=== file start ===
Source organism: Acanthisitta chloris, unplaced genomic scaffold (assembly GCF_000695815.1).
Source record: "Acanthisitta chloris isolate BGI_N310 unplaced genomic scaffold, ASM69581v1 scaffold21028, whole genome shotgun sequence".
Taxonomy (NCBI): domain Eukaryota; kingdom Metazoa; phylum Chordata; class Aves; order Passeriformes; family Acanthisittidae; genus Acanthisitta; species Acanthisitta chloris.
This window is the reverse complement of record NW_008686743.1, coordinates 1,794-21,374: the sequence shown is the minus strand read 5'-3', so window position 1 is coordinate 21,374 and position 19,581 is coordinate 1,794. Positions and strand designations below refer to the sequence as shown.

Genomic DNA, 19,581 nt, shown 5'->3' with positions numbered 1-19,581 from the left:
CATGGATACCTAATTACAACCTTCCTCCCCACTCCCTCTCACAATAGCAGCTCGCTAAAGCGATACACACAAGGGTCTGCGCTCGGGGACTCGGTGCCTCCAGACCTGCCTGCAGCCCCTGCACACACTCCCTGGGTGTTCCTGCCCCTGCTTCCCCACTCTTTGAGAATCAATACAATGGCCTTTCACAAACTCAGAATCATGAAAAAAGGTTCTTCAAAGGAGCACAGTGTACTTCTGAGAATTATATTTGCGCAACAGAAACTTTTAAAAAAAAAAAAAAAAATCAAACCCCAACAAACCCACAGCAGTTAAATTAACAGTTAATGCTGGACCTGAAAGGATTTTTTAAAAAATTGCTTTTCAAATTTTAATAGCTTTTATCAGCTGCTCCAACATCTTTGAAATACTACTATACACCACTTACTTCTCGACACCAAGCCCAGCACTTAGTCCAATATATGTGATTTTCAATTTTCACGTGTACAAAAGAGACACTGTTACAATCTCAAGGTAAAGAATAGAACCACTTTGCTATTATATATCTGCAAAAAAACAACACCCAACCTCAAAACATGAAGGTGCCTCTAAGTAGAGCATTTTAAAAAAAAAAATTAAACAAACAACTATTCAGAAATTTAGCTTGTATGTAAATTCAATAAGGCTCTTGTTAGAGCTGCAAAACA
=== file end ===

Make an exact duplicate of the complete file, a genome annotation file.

Source organism: Acanthisitta chloris, unplaced genomic scaffold (assembly GCF_000695815.1).
Source record: "Acanthisitta chloris isolate BGI_N310 unplaced genomic scaffold, ASM69581v1 scaffold21028, whole genome shotgun sequence".
Taxonomy (NCBI): domain Eukaryota; kingdom Metazoa; phylum Chordata; class Aves; order Passeriformes; family Acanthisittidae; genus Acanthisitta; species Acanthisitta chloris.
This window is the reverse complement of record NW_008686743.1, coordinates 1,794-21,374: the sequence shown is the minus strand read 5'-3', so window position 1 is coordinate 21,374 and position 19,581 is coordinate 1,794. Positions and strand designations below refer to the sequence as shown.

Genomic DNA, 19,581 nt, shown 5'->3' with positions numbered 1-19,581 from the left:
CATGGATACCTAATTACAACCTTCCTCCCCACTCCCTCTCACAATAGCAGCTCGCTAAAGCGATACACACAAGGGTCTGCGCTCGGGGACTCGGTGCCTCCAGACCTGCCTGCAGCCCCTGCACACACTCCCTGGGTGTTCCTGCCCCTGCTTCCCCACTCTTTGAGAATCAATACAATGGCCTTTCACAAACTCAGAATCATGAAAAAAGGTTCTTCAAAGGAGCACAGTGTACTTCTGAGAATTATATTTGCGCAACAGAAACTTTTAAAAAAAAAAAAAAAAATCAAACCCCAACAAACCCACAGCAGTTAAATTAACAGTTAATGCTGGACCTGAAAGGATTTTTTAAAAAATTGCTTTTCAAATTTTAATAGCTTTTATCAGCTGCTCCAACATCTTTGAAATACTACTATACACCACTTACTTCTCGACACCAAGCCCAGCACTTAGTCCAATATATGTGATTTTCAATTTTCACGTGTACAAAAGAGACACTGTTACAATCTCAAGGTAAAGAATAGAACCACTTTGCTATTATATATCTGCAAAAAAACAACACCCAACCTCAAAACATGAAGGTGCCTCTAAGTAGAGCATTTTAAAAAAAAAAATTAAACAAACAACTATTCAGAAATTTAGCTTGTATGTAAATTCAATAAGGCTCTTGTTAGAGCTGCAAAACA